It was a Friday night and I was sitting in the pub with a few of my local friends (all of them dads) and we were busy laughing at a surprisingly juvenile gag for men ranging between the ages of 42 and 51. My phone rang. I looked at the caller ID which announced that it was my mother.
I stepped out of the pub and answered the call, “Hello Mum,” I ventured, wondering why my mum would be calling me on a Friday night.
“I’m trying to download an attachment from an e-mail. There’s a word document and when I click on it, it’s asking which program I want to use to open it. There’s a box which says do I want to search the internet for the right program. It’s saying that it doesn’t know how to open this type of file. It’s in my college e-mail” (despite her 76 years my mum still works part time as a college lecturer).
She was talking at a million miles an hour. Before I could get a word in edgeways she had moved on to read out the exact words on all of the windows dialogue boxes. I stood there, a couple of beers down, trying to make sense of the stream of detail and Microsoft gobbledegook coming at me down the phone.
“Sorry Mum, I don’t really understand Windows 8.” This was an understatement. I hate windows 8 but unfortunately my mum’s new computer had come with it pre-installed, “It should just open the attachment if you click on it. I don’t know what is wrong. I’ll have to look at it net time I’m over.”
“When will that be?” She asked, sweetly.
“Probably in a couple of weeks or so. I’ll have to look at the diary and see what we are up to.”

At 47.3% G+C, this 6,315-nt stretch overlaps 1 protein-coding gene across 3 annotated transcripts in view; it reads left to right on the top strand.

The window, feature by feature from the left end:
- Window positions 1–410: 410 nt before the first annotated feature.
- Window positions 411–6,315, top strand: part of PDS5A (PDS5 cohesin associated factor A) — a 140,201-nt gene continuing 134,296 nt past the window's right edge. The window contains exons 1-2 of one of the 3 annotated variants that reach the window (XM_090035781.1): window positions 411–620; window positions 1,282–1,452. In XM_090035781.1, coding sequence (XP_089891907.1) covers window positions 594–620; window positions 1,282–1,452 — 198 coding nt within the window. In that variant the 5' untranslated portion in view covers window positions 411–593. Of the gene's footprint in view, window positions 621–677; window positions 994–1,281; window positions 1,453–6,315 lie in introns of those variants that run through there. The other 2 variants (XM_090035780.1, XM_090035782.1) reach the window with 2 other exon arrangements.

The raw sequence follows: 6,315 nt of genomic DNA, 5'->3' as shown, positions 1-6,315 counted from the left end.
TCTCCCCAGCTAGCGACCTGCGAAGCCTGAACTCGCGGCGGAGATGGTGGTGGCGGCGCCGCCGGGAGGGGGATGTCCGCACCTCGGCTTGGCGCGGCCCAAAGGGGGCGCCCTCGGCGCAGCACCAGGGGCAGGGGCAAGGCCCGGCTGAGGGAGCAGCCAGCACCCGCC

“Oh, that’s OK. Just let me know when you can make it,” she responded in a patient, understanding and maternal way.
And that’s when I felt like a bad son.
Here was my 76 year old mother asking her only child for help and my response was that I’d have to consult my diary. I should point out that my mum lives about a hour’s drive away and in between running after the kids, supporting my wife to get some work-life balance and fitting in some work of my own, sometimes my mothers’ needs come a distant fourth.
But the fact of the matter is that as well as being a father, I am also a son. There are some things in life that it is OK to be OK at (I figure I’m a good guitarist and that’s good enough). But for the really important things I aspire to be great, to be world class, to be legendary. Being a father, being a husband and being a son are the most important roles in my life and I want to excel and them.
So, as I went back into the pub to join my friends and to re-ignite a thoroughly stupid, filthy and frivolous conversation, I couldn’t help recognising that I fell short of my own standards all too often.
Still, I had a couple more beers that night and somehow it didn’t seem to matter so much.